Inspired by conversations on the Food52 Hotline, we're sharing tips and tricks that make navigating all of our kitchens easier and more fun.
Today: Meet your new favorite all-purpose pantry staple -- Amanda Maguire of Pickles and Honey is giving us a primer on coconut milk.
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I read somewhere that cauliflower is the new kale. But I would argue that coconut -- specifically, coconut milk -- is the next big thing.
Coconut milk is cropping up in everything from non-dairy ice creams and yogurts to soups and stews -- and for good reason: It is creamy, delicious, versatile, and -- bonus -- full of vitamins and minerals.
There are a few different kinds of coconut milk, including the kind you find in cartons (typically found near the refrigerated soy and almond milks) and the kind you find in cans (usually located in the Thai aisle of the grocery store). All are made by blending the meat of mature coconuts with water, but each varies in richness. The lightest coconut milk is found in cartons, followed by light canned coconut milk, full-fat canned coconut milk, and finally, canned coconut cream -- which has the highest ratio of coconut meat to water, and the thickest texture.
I save the lighter, refrigerated cartons as a replacement for dairy milk in cereals and smoothies, but when it comes to using coconut milk in recipes, I prefer the extra-creamy texture of the full-fat variety -- I always keep at least one can in my pantry, and you should, too.
So pick up a few cans at the store -- here are some of the best ways to use them:
Whipped Cream. One of my happiest discoveries was that you can make the most luscious, airy whipped cream from a can of full-fat coconut milk. The trick is to refrigerate the can overnight, spoon out the top layer of thick coconut that's solidified (you'll want to avoid coconut milk that has added stabilizers or gums; they prevent it from separating), and whip it just as you would heavy cream. It is perfect as a dip for fresh fruits, atop pies and cobblers, or as a fluffy frosting for cupcakes and cakes.
Baked Goods. When I first started experimenting with vegan baking, I feared that I would be relegated to watery, non-dairy milks that made for sad, dried-out baked goods. Thankfully, this couldn't be further from the truth: The addition of coconut milk produces some of the best muffins and breads I've ever had, with a tender crumb and a natural, soul-satisfying sweetness.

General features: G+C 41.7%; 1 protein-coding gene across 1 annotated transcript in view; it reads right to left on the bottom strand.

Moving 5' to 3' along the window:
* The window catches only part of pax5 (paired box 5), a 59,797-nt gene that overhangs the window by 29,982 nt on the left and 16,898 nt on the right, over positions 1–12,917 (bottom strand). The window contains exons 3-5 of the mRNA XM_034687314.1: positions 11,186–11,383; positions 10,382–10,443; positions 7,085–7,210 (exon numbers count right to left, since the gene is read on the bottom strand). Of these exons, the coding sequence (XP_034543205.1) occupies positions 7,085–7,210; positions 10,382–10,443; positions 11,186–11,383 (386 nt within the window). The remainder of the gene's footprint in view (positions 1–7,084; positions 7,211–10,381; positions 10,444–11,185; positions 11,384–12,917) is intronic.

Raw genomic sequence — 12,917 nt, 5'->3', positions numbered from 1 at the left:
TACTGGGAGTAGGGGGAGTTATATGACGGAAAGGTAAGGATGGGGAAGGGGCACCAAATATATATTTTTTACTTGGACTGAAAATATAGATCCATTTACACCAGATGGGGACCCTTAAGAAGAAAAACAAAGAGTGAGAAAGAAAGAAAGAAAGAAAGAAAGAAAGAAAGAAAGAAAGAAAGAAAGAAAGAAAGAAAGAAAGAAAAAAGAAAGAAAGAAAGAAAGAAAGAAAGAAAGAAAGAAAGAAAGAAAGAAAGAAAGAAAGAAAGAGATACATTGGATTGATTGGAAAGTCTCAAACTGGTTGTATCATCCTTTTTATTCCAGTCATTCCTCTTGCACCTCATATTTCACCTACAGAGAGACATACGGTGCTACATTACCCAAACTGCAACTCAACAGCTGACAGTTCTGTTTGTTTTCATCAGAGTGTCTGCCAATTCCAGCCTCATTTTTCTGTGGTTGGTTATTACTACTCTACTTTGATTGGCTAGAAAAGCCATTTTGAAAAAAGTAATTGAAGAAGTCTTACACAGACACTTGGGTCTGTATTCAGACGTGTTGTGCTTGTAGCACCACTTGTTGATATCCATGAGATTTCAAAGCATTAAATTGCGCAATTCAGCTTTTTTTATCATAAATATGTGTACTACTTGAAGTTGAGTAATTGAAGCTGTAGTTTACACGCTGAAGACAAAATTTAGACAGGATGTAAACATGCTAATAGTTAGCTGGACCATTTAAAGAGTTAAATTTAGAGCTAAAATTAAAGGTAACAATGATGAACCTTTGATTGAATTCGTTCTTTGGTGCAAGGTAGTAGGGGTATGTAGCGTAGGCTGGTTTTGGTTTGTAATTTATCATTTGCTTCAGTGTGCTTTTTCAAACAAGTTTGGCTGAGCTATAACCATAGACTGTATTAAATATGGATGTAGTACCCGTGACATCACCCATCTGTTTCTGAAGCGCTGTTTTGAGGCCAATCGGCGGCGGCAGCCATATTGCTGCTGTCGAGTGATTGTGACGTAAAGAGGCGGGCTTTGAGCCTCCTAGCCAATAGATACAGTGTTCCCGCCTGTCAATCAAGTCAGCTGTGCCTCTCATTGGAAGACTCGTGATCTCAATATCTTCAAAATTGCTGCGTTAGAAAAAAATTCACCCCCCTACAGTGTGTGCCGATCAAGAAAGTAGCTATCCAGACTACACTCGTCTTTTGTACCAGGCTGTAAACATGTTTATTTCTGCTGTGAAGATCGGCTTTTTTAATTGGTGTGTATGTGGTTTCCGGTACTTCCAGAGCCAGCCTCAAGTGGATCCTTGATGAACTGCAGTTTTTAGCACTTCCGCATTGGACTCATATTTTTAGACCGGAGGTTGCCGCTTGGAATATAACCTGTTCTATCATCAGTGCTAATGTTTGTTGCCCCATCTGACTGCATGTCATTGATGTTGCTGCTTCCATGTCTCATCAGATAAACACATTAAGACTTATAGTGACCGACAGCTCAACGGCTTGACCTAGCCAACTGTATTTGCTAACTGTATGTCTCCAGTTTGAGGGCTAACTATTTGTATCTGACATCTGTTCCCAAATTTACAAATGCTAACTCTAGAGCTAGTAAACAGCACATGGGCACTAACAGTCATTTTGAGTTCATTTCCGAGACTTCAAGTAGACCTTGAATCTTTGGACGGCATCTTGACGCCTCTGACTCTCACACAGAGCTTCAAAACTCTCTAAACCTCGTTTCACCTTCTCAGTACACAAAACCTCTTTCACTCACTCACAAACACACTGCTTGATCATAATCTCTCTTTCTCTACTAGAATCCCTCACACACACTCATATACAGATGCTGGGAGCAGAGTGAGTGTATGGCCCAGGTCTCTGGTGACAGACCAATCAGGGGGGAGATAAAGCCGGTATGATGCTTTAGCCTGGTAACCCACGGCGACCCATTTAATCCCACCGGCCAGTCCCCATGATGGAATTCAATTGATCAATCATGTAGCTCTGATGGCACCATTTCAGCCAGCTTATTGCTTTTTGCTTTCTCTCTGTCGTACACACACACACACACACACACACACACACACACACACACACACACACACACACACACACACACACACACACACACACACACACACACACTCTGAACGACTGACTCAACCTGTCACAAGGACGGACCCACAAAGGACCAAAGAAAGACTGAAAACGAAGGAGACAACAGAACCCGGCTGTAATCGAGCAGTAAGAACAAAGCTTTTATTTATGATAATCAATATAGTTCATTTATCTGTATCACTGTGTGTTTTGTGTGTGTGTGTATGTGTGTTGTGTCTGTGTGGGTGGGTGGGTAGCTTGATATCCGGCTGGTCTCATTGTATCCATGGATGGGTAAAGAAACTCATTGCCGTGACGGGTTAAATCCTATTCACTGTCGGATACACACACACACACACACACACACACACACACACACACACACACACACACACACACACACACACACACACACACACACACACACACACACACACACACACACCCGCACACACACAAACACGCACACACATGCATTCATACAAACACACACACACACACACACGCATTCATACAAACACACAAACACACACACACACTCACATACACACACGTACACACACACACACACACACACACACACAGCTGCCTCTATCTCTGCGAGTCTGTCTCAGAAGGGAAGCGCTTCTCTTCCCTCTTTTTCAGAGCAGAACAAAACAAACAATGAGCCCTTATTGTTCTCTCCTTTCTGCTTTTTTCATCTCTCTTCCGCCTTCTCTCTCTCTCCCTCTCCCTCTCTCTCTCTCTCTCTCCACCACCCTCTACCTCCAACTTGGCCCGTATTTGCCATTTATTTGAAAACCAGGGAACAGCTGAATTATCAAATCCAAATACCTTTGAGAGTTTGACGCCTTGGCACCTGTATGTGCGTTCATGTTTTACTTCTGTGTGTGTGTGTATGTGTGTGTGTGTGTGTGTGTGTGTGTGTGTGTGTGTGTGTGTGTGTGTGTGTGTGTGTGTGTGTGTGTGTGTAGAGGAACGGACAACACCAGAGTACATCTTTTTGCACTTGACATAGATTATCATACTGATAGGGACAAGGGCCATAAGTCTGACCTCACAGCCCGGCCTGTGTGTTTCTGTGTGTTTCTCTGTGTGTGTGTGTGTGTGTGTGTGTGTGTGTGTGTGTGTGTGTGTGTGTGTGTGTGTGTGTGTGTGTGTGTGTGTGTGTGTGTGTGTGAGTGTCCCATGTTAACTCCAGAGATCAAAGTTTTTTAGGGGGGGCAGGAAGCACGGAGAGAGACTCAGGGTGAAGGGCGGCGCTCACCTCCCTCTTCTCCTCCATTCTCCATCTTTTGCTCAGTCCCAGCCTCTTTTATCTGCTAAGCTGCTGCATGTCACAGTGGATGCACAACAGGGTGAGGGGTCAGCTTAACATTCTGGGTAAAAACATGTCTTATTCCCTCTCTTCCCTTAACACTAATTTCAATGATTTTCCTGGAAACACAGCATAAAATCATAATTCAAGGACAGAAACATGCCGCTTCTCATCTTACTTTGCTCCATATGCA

Drinks. Coconut milk is an ideal base for creating extra-creamy beverages, whether you want something cool and refreshing or warm and cozy. In summer, when I'm looking for tropical flavors, I use it in fruit smoothies with frozen mango, pineapple, banana, and fresh lime juice; in winter, there are few things better than rich coconut milk hot chocolate and spicy chai lattes. If you have leftover coconut milk in your fridge, add a splash to your morning coffee for a milky taste without the half-and-half.
Curries. The secret to a perfectly satisfying curry lies in balancing the heat and spice with the creaminess of coconut milk. It lends a subtle sweetness that is the key to recreating that wonderful hot, tangy, rich, and sweet combination we find at our favorite Indian and Thai restaurants -- without having to call for takeout.
Puddings. You don't need condensed milks or heavy creams to make silky, creamy puddings -- all you need is that convenient little can of coconut milk from your pantry. Coconut milk is excellent in classic chocolate, tapioca, and bread puddings, and it adds richness to chia puddings, too.
Whipped cream photo by Laura Wright | The First Mess; pudding photo by Alpha Smoot; all others by James Ransom
A New Way to Dinner, co-authored by Food52's founders Amanda Hesser and Merrill Stubbs, is an indispensable playbook for stress-free meal-planning (hint: cook foundational dishes on the weekend and mix and match ‘em through the week).